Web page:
Duty for Safety on Construction Site
- Originally published March 23, 2012
This important construction accident case resulted in two important holdings. First, the Supreme Court affirmed the Court of Appeals decision that a construction manager, who has no contractual relationship with subcontractors on a construction project, cannot be vicariously liable for the negligence of the subcontractors. This rule applies even where the construction manager assumes the duty of care to the subcontractors’ employees in the construction manager’s contract with the property owner. Secondly, the Supreme Court held that a construction manager contract with the property owner that gives the construction manager safety-related duties on the project but also clarifies that the construction manager owes these duties to the property owner, not employees of subcontractors or other workers on the project, may not be held liable in tort for injuries to a subcontractor’s employee caused by safety violations occurring on the site.
The first aspect of the Supreme Court’s decision, which affirms the Court of Appeals, is not surprising. The Plaintiff in this case had attempted to hold a construction manager vicariously liable for the acts of entities with which the construction manager had no contractual relationship or otherwise existing common law duty. In the construction context, contractors may be vicariously liable under certain circumstances for the acts of independent contractors. But no court has ever held that a party could have vicarious liability for an entity with which it had no contractual relationship.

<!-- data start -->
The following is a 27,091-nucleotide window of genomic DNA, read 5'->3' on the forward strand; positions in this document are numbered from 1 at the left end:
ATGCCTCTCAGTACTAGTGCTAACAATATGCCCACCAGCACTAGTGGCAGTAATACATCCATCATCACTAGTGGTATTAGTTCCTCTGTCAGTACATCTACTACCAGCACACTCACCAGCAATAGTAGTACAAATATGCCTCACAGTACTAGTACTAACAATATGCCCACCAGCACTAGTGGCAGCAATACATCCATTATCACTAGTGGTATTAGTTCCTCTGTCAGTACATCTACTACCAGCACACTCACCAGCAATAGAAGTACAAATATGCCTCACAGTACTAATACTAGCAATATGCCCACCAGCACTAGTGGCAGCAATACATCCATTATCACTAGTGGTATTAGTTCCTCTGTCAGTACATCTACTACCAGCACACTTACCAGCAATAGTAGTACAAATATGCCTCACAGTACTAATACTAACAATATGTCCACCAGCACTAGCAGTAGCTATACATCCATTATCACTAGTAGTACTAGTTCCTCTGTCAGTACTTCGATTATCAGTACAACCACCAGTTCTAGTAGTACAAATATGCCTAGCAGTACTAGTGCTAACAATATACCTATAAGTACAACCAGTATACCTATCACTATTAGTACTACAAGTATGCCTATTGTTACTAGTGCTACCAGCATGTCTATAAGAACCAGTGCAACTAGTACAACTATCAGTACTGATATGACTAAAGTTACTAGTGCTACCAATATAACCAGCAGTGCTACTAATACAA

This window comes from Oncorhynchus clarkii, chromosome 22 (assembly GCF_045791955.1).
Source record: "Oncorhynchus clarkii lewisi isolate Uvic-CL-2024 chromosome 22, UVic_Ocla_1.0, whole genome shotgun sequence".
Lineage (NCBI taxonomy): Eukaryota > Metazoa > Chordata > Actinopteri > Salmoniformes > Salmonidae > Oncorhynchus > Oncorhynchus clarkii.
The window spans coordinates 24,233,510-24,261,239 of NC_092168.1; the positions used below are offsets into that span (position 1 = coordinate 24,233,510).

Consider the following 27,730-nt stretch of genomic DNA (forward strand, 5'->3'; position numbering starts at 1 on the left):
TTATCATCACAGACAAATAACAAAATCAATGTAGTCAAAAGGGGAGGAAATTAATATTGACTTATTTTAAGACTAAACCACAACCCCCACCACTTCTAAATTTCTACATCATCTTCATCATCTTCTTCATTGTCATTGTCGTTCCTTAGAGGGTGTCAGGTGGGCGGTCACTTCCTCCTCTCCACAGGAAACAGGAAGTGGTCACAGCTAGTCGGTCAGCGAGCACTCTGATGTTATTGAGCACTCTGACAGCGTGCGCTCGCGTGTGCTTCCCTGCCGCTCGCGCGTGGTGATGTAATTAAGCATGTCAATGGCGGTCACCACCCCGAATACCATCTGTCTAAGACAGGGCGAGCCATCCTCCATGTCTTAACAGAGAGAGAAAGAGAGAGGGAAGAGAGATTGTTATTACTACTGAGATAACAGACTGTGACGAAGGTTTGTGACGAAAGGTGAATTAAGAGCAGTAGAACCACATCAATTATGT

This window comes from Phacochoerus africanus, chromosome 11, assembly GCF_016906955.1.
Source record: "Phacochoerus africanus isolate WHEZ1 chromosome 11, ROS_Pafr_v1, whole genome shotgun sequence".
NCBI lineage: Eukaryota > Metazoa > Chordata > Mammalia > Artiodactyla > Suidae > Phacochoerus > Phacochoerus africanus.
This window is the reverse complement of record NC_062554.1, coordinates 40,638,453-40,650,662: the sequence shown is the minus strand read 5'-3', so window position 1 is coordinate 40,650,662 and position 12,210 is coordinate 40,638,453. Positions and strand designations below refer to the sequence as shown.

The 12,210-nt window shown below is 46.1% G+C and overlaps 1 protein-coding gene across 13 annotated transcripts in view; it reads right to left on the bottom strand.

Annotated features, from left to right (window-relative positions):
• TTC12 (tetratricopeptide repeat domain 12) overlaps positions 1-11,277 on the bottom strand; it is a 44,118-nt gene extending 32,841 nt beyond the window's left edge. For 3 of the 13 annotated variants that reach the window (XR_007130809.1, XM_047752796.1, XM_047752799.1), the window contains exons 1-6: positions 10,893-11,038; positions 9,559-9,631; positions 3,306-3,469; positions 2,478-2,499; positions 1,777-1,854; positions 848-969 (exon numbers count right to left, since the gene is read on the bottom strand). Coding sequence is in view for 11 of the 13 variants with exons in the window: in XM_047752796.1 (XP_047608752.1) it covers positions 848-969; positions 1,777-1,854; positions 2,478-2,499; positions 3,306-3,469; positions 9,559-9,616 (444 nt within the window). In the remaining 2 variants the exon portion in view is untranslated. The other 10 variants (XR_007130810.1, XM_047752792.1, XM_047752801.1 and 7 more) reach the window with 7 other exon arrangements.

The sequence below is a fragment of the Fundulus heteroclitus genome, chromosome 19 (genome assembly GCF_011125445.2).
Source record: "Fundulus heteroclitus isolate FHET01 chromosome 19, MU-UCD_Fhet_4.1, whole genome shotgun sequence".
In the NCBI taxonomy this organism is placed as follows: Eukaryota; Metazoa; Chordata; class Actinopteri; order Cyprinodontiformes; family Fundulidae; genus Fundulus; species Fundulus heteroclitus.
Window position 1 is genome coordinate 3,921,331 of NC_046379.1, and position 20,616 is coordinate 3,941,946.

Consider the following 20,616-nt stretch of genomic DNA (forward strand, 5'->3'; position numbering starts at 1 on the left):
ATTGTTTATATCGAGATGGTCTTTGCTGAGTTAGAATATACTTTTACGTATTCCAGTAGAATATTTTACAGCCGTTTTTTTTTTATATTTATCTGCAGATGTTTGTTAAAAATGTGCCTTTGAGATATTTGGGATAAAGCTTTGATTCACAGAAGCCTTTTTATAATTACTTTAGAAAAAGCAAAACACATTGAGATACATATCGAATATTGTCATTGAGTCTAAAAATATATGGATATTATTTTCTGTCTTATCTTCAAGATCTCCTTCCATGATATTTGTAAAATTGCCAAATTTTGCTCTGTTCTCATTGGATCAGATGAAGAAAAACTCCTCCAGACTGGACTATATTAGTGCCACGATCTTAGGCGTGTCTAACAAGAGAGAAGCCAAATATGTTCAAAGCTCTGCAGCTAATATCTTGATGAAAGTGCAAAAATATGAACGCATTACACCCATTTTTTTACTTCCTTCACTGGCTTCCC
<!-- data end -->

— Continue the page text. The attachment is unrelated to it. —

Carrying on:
The second aspect of the holding clarifies that parties may charge themselves with safety-related responsibilities without creating new civil duties to third-parties to the contract. This holding furthers the right to freedom of contract and furthers public policy by encouraging construction managers and property owners to take on safety responsibilities without fear of creating liability.
Significant debate will undoubtedly exist over whether this holding applies outside of the construction manager context. A strong argument exists that the logic and rationale used by the Court should apply to any contracts between property owners and contractors, whether they are construction managers, prime contractors, or any other entity. Not only does the law discussed by the Court seem to apply in circumstances outside of the construction manager context, but also the policy rationale discussed applies no matter what sort of entity the property owner employs to manage safety on the construction site. Any defense attorney faced with a claim against a construction contractor should become very familiar with this case and be prepared to argue for its logical extension to entities other than construction managers.